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is happiness, and sin misery: love and obe
dience constitute the antepast of heaven; diso; bedience is the foretaste of hell. The very idea
of a deviation from what God commands would savour of the bottomless pit, were not our minds blinded and corrupted. It would be hell to an angel or to a saint made perfect.
In our natural state we abhor what God com, mands, and love what He prohibits. “The “ carnal mind is enmity against God; it is not 6 subject to the law of God, neither indeed can « be.” While this enmity remains, there can be no friendship nor intercourse beiween God and us;. for “how can two walk together ex
cept they be agreed” in the objects of their love and aversion? Oh, let us examine our, selves by God's commands, viewing them in their spirituality, their reference to the heart as well as to the life; and inquire whether we do cordially consent to them. Vain is our hope of happiness, either here or hereafter, unless onr inclinations be in unison with God's commandments.
Even in a converted state of soul in which our collect supposes us to be, (and O that the supposition may be founded both as to the writer and every reader or hearer of these pages !) even in a converted state we have still need to pray for grace that we may “ love the thing $ which God commandeth,” It is not the reluctant obedience of a slave that is acceptable to God, but the chearful compliance which love produces in the bosom of an affectionate child. The Christian believer, alas ! still finds a considerable reluctance to that intire submiss sion which is required to God's commandments. He “loves" indeed “the law of God after the
sinner inan; but he finds another law in his s members warring against the law of his mind." Though a divorce has taken place between the believer's will and sin, so that “it is no more ss he that doth it but sin that dwelleth in him;" though so the law in the members” is opposed by the renewed will, and maintains its sway only in the inferior powers of the soul, and not in the will and understanding, yet still it is a law of disturbance though not of obedience. It keeps possession of its residence as an enemy, though it is discarded as a friend. It retards the obedience of the soul, though it is no longer productive of habitual and allowed disobedience. Let the Christian reader say if this be not a mournful truth. Does an angel or a saint made perfect feel as we do respecting God's commandments? O where is the alacrity of delight in the path of duty-where is the swift motion of the soul, which love is calculated to produce, in running the way of God's commandments ?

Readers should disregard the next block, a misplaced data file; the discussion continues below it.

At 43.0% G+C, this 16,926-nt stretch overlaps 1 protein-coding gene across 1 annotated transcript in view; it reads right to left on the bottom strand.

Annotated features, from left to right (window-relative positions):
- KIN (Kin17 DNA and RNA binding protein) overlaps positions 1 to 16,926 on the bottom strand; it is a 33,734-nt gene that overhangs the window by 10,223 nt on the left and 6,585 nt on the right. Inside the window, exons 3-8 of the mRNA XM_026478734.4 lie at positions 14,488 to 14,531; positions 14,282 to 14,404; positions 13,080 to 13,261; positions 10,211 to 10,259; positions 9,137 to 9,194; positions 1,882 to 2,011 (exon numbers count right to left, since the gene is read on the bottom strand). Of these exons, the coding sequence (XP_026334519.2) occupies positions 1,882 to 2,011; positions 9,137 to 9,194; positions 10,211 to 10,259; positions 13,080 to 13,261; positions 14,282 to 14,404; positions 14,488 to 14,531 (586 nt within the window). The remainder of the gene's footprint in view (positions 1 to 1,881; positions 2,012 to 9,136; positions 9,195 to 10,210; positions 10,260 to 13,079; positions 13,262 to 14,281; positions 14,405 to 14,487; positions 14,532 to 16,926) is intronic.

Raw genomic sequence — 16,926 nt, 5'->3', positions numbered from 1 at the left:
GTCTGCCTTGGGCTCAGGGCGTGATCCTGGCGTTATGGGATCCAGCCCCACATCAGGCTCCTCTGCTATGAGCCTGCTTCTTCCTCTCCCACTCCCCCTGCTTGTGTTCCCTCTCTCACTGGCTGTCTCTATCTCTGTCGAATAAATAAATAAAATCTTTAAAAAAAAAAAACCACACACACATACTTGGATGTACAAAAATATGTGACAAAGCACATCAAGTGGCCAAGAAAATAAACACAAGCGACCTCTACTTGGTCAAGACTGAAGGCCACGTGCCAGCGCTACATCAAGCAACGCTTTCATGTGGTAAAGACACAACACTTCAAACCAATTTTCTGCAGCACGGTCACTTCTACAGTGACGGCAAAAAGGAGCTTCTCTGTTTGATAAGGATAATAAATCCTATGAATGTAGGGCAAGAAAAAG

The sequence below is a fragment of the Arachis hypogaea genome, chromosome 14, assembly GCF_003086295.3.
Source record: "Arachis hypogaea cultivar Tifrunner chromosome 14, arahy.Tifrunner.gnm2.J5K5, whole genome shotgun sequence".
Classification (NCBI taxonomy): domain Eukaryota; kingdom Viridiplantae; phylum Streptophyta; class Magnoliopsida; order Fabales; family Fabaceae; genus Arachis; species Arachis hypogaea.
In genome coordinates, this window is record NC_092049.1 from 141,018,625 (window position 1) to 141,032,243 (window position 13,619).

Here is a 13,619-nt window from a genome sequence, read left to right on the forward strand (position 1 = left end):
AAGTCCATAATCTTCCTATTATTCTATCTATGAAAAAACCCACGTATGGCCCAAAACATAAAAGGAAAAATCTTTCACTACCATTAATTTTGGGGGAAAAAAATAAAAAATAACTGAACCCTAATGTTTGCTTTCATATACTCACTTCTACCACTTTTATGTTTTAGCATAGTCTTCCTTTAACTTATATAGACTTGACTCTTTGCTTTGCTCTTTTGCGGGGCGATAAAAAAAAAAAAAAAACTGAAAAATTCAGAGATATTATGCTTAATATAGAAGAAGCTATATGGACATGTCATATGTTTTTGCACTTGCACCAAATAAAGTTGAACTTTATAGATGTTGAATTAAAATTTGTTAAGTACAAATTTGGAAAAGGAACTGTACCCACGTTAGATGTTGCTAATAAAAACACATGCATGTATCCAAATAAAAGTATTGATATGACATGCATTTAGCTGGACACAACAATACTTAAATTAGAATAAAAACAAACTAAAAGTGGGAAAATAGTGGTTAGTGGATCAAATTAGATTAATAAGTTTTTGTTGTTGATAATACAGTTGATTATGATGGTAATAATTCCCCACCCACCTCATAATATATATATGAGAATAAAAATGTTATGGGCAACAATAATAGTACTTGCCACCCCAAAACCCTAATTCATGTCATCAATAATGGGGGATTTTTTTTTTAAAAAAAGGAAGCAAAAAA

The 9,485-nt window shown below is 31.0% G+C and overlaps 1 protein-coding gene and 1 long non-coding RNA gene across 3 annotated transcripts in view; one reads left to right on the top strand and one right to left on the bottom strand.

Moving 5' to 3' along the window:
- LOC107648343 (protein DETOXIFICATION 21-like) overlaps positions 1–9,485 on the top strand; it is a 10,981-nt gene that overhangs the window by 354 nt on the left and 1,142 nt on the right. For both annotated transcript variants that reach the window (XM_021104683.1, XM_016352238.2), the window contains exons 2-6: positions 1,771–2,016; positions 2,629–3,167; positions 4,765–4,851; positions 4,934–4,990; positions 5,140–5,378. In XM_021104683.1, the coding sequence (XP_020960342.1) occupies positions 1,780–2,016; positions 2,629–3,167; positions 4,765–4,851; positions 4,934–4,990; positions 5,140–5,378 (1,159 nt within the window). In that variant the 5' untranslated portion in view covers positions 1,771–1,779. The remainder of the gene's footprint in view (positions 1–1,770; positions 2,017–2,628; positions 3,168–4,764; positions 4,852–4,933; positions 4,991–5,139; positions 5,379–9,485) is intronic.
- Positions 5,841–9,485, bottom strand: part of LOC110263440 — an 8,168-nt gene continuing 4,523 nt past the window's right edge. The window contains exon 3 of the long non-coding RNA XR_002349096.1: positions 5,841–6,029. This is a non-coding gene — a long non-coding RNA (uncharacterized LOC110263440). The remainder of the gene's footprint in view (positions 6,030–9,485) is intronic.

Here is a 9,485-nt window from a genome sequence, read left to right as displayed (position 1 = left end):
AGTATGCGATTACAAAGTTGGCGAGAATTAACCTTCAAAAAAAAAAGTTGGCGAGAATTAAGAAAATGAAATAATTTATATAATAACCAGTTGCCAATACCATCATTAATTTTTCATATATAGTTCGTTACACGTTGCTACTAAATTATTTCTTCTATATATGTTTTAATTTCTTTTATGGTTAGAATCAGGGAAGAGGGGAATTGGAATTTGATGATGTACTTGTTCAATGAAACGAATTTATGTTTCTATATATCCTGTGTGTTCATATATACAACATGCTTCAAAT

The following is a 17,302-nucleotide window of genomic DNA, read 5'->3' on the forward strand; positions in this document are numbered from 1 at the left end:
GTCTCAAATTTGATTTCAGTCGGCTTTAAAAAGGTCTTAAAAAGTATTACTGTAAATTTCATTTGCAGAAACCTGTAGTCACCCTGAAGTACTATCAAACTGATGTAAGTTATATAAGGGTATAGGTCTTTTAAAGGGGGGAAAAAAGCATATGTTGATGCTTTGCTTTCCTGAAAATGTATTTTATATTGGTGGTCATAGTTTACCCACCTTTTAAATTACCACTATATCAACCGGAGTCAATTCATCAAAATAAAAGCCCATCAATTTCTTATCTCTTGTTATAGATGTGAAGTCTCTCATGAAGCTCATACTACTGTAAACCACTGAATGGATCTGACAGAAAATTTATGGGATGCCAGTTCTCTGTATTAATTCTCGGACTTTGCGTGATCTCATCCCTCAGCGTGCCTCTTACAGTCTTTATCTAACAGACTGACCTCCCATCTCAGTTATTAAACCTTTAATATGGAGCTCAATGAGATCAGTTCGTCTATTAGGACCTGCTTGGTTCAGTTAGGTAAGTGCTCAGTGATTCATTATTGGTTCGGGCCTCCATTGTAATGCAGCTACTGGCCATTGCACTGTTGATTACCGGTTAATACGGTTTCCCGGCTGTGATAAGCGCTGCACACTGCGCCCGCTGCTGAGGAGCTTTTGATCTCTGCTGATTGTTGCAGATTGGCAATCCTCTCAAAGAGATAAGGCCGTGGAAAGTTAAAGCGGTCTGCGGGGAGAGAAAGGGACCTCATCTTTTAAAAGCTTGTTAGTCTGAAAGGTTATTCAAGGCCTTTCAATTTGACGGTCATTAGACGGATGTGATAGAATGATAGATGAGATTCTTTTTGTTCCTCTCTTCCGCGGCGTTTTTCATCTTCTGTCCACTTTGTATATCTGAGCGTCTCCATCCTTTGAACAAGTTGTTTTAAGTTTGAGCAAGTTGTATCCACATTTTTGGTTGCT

We have need therefore to pray for grace that we may “ love the thing which God coms mandeth;” that the requisitions of our heavenly Father, though they should extend to the amputation of a right hand or foot, or to the excision of a right eye, may chearfully be submitted to under a conviction that the will of God is our salvation. Lord, “ draw me, and I shall « run after thee!".
We, moreover, implore grace “that we may " desire that which God doth promise.” His promises are “exceedingly great and precious.” There is nothing which we can want either for time or eternity, which God has not promised to bestow on His people. These immensely great promises are “exceedingly precious," not only on account of the intrinsic value of the things which are promised, (though that surpasses the human understanding) but also on account of the source from which they are derived. They are spontaneous streams of Divine mercy. They flow to us through the channel of our Redeemer's death on the cross. « For “ all the promises in Him are Yea and in Him
Amen, to the glory of God.” Whatever infinite love could suggest, infinite wisdom contrive, infinite power execute, infinite merit procure--whatever we are capable of receiving, or God is able to bestow, through a series of eternal ages; all this is provided in the covenant of grace. It is all secured by the faithful promises of an unchangeable God,